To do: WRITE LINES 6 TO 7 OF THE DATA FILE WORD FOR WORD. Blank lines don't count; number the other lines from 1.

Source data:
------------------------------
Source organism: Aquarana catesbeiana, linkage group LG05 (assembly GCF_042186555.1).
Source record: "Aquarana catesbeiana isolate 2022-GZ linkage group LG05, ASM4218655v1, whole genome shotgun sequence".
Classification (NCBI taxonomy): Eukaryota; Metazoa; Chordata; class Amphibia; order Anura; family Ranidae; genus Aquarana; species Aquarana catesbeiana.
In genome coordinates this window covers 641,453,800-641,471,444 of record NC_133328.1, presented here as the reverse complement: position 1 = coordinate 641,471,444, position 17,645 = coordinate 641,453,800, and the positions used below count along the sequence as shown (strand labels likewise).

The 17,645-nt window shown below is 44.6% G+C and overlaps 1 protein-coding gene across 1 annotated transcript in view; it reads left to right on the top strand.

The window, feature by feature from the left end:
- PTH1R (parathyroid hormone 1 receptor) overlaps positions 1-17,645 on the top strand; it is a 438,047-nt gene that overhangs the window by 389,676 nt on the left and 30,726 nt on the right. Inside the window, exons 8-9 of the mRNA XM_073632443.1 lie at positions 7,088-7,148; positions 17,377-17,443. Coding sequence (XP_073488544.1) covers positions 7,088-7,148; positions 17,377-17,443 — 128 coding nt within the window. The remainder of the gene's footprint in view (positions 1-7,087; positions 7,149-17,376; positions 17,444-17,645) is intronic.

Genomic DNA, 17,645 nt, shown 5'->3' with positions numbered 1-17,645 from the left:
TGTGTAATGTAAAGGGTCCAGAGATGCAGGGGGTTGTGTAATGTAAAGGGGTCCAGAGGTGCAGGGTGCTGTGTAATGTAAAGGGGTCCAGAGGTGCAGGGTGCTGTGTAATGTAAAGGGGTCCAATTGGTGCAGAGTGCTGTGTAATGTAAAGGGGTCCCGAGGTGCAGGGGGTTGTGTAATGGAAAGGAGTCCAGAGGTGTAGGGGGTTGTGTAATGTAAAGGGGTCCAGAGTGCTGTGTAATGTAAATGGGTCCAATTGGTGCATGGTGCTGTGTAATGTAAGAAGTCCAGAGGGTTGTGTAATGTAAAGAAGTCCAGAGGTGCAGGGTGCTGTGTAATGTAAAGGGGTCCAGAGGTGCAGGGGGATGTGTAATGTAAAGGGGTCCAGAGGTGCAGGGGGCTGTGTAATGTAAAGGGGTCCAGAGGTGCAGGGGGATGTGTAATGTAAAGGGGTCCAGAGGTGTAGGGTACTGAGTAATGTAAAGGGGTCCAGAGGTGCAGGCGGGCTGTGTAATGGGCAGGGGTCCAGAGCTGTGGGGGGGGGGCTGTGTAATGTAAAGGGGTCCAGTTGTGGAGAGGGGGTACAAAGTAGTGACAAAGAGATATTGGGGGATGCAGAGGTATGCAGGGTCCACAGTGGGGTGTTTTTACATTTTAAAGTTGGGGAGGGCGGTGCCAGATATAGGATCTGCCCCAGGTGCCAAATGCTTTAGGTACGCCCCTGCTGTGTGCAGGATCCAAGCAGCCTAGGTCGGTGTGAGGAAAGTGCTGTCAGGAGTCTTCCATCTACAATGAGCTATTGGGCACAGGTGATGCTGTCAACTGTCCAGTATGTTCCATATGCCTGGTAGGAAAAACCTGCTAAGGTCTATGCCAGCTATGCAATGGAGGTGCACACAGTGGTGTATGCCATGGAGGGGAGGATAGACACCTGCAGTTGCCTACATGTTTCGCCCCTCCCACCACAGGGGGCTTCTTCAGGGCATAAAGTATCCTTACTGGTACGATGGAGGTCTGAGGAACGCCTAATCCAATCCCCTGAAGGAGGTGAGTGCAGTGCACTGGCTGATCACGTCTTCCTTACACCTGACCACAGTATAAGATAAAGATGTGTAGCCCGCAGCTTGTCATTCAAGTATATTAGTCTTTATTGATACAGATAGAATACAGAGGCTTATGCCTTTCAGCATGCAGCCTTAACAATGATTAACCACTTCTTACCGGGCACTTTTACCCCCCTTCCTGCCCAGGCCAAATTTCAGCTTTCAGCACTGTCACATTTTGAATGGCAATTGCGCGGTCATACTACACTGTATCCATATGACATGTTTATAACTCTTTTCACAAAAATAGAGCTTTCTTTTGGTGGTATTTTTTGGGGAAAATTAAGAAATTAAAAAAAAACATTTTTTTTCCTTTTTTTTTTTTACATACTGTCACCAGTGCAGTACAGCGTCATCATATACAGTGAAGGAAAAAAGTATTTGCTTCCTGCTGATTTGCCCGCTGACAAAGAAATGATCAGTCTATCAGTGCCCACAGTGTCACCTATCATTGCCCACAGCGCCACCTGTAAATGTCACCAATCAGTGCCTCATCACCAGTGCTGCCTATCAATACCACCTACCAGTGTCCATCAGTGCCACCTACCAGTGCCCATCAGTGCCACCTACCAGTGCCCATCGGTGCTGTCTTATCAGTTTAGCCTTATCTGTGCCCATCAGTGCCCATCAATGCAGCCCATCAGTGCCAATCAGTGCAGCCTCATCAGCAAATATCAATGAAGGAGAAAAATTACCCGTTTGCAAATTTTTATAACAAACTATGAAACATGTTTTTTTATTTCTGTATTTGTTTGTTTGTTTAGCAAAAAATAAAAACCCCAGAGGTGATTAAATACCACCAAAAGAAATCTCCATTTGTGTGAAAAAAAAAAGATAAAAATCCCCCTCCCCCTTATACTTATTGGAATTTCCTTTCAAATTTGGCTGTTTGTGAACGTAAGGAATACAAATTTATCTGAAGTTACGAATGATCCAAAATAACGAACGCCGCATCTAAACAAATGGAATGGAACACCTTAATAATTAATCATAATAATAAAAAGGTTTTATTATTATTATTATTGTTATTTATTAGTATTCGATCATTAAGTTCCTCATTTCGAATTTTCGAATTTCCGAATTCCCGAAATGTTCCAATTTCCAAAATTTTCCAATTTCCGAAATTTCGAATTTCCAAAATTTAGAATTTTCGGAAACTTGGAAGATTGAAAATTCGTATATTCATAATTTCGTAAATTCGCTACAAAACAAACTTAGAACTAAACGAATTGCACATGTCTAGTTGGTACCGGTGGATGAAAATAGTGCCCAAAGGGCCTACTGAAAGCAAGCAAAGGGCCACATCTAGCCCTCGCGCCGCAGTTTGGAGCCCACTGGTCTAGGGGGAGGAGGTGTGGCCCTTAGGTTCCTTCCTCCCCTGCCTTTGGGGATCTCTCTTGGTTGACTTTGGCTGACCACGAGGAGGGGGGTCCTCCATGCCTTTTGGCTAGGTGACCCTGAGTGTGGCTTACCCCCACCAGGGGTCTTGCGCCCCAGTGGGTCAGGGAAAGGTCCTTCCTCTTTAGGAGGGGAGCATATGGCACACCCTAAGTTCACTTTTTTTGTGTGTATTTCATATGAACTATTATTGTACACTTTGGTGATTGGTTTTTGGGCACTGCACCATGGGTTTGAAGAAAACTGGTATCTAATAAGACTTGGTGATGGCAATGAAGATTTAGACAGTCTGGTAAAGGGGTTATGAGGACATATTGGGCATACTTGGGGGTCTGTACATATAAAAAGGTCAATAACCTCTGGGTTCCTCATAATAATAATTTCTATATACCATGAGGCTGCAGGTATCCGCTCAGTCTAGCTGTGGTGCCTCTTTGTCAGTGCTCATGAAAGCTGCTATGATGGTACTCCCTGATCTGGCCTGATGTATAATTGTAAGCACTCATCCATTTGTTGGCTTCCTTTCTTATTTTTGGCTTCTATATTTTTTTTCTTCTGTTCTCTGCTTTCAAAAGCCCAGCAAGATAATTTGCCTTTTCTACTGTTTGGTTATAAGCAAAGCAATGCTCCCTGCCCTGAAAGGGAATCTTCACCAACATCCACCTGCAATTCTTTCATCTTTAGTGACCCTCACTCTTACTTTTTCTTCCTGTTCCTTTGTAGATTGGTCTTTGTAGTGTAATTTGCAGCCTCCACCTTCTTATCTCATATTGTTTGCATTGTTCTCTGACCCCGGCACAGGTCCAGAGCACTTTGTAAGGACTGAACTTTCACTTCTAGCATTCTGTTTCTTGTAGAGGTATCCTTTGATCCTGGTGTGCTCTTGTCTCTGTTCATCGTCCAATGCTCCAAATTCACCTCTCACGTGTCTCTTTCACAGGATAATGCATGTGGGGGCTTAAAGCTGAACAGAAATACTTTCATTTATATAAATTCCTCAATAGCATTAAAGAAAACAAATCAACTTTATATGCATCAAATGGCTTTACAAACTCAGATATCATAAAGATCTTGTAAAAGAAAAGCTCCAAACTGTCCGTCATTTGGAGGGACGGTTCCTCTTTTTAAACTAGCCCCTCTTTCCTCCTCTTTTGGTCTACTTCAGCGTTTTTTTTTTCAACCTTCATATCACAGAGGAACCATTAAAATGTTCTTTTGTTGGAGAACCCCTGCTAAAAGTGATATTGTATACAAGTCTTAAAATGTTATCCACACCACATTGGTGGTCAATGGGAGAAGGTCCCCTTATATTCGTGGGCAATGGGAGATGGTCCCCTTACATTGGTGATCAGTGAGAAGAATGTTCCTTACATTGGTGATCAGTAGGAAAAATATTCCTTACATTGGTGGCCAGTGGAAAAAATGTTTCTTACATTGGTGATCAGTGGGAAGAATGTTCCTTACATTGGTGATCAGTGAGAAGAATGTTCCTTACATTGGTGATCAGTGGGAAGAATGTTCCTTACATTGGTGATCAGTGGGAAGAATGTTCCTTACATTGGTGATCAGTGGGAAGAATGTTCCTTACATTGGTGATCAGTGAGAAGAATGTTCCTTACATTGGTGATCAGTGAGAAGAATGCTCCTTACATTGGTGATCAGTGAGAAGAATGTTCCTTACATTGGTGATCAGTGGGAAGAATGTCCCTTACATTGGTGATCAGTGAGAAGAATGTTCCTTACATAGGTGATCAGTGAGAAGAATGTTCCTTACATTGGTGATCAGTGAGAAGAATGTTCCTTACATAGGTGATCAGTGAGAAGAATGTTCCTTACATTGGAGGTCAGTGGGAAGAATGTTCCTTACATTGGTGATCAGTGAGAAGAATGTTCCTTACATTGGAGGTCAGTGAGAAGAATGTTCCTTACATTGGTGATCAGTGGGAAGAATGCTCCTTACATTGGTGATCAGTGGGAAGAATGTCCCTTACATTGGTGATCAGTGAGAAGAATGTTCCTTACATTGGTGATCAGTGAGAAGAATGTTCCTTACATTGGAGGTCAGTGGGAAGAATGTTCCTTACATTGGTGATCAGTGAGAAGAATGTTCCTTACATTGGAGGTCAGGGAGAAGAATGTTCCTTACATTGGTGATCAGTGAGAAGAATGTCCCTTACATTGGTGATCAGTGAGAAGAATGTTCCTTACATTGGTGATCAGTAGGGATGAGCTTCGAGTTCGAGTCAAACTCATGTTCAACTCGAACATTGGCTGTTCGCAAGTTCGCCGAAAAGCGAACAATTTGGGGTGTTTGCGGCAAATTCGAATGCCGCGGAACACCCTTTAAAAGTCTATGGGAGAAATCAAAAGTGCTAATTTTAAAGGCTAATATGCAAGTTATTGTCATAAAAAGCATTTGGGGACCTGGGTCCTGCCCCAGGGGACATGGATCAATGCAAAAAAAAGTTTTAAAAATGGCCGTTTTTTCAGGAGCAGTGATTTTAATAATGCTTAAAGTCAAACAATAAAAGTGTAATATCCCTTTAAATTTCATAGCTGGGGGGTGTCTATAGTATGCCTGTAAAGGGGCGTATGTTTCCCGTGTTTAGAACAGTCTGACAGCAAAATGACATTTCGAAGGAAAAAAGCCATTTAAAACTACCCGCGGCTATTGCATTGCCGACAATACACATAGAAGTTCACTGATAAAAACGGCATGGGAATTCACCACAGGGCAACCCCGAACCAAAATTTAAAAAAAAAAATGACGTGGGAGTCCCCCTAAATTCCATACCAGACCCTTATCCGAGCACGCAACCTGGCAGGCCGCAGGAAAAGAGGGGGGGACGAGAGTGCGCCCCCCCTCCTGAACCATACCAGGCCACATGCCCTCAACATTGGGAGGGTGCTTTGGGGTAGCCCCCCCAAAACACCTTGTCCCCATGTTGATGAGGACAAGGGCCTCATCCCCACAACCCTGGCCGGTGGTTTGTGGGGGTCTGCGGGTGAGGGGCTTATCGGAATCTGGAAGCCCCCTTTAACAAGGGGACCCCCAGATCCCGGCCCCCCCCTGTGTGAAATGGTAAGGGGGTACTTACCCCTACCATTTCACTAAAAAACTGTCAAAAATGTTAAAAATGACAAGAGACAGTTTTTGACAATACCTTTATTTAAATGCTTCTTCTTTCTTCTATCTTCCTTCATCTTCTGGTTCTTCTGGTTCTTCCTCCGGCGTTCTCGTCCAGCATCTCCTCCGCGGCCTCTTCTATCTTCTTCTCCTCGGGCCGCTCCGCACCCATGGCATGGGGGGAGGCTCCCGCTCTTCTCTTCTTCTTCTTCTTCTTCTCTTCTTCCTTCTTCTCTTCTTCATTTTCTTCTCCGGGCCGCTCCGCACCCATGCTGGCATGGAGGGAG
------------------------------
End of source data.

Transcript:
The window, feature by feature from the left end:
- PTH1R (parathyroid hormone 1 receptor) overlaps positions 1-17,645 on the top strand; it is a 438,047-nt gene that overhangs the window by 389,676 nt on the left and 30,726 nt on the right. Inside the window, exons 8-9 of the mRNA XM_073632443.1 lie at positions 7,088-7,148; positions 17,377-17,443. Coding sequence (XP_073488544.1) covers positions 7,088-7,148; positions 17,377-17,443 — 128 coding nt within the window. The remainder of the gene's footprint in view (positions 1-7,087; positions 7,149-17,376; positions 17,444-17,645) is intronic.